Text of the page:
The invention may be employed to advantage with many of the wide range of CSP and leaded package configurations available in the art. One preferred embodiment of the invention employs a CSP microprocessor as base element 12 and memory circuits packaged in a variety of configurations as support elements 14 and 16, but those of skill in the art will recognize that the invention may be employed to advantage with logic and computing circuits where reduction of PWB or other board surface area consumption is desired.
 Typical CSPs, such as, for example, ball-grid-array (“BGA”), micro-ball-grid array (“μBGA”), and fine-pitch ball grid array (“FBGA”) packages have an array of connective contacts embodied, for example, as bumps, solder balls, or balls that extend from lower surface 20 of a plastic casing in any of several patterns and pitches. An external portion of the connective contacts is often finished with a ball of solder. Shown in FIG. 1 are CSP contacts 26 along lower surfaces 20 of elements 12, 14, and 16. Contact with the integrated circuit within the respective packages is provided by CSP contacts 26.
FIG. 1 depicts base element 12 and support elements 14 and 16 in a stacked disposition with upper major surfaces of the constituent elements being proximally located in this back to back configuration. Between upper sides 18 of support elements 14 and 16 and upper side 18 of base element 12 is shown adhesive layer 24 shown in exaggerated scale for clarity of depiction. CSP contacts 26 are emergent from lower side 20 of base element 12 and support elements 14 and 16. Module contacts 28 are shown depicted along the bottom of module 10 and provide connection for the module to a PWB or PCB or other mounting site.
 In FIG. 1, flex circuit (“flex”, “flex circuit”, “flexible circuit structure”) 30 is shown partially wrapped about base element 12 and support elements 14 and 16. Any flexible or conformable substrate with a multiple internal layer connectivity capability may be used as a flex circuit in the invention. Some embodiments may employ more than one flex. The entire flex circuit may be flexible or, as those of skill in the art will recognize, a PCB structure made flexible in certain areas to allow conformability in some areas and rigid in other areas for planarity along contact surfaces may be employed as an alternative flex circuit in the present invention. For example, structures known as rigid-flex may be employed.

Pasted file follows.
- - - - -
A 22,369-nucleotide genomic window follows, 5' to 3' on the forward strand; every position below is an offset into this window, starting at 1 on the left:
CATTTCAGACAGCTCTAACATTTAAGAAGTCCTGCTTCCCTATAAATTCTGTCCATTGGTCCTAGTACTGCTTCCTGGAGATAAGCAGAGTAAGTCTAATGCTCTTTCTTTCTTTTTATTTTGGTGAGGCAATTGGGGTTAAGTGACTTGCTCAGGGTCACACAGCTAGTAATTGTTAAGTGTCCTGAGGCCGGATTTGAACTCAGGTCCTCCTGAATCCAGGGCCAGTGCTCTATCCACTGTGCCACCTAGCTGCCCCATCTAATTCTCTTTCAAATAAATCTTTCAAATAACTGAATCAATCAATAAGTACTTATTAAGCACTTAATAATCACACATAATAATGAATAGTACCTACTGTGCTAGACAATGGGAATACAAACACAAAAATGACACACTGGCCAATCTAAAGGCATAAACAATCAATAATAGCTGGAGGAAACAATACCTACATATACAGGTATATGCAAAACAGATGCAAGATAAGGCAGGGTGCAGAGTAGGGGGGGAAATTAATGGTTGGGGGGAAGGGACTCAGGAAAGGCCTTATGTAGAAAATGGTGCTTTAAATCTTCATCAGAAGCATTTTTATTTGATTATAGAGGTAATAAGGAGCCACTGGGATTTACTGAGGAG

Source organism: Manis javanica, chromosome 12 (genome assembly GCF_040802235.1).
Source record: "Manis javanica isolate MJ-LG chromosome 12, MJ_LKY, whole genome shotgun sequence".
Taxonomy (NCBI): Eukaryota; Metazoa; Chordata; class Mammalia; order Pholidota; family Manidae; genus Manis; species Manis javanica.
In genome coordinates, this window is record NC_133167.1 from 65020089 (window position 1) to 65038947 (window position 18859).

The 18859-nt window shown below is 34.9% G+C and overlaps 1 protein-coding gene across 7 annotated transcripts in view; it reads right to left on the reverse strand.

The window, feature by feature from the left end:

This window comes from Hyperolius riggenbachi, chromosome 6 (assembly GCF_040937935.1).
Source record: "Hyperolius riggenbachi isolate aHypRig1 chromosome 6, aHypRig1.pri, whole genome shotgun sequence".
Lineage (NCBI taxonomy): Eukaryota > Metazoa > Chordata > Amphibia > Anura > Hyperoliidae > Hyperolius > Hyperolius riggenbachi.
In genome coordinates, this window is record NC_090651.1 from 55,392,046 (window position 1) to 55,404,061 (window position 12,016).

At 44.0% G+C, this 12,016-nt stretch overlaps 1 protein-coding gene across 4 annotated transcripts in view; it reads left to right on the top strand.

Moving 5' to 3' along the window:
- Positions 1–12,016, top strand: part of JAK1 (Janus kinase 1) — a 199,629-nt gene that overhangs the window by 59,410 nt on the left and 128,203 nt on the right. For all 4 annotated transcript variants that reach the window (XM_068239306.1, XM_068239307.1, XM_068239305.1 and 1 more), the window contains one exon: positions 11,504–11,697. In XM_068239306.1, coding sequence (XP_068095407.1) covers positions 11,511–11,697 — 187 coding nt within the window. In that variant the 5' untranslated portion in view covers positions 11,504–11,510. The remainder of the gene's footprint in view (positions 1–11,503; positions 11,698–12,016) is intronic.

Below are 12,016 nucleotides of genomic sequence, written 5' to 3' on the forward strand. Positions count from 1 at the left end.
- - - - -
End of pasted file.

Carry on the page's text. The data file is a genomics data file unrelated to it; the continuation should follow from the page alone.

Support elements 14 and 16 are preferably fixed to upper surface 18 of base element 12 by adhesive 24 which is shown as a tape adhesive, but may be a liquid adhesive or may be placed in discrete locations across the package. Preferably, adhesive 24 is thermally conductive. Adhesives that include a flux may be used to advantage in assembly of module 10. Layer 24 may also be a thermally conductive medium to encourage heat flow between the elements of module 10. Alternatively, a mechanical clamp or clamps may be used to hold the base and support elements together. Differing embodiments of the invention will place one or more support elements in a stacked disposition relative to a base element. The contacts for the module itself may be closer to either the base element or the support element(s) of the module although more typically and preferably, the module contacts will be closer to the base element. The support elements may also extend over the edges of the base element or may be disposed within the perimeter of the base element.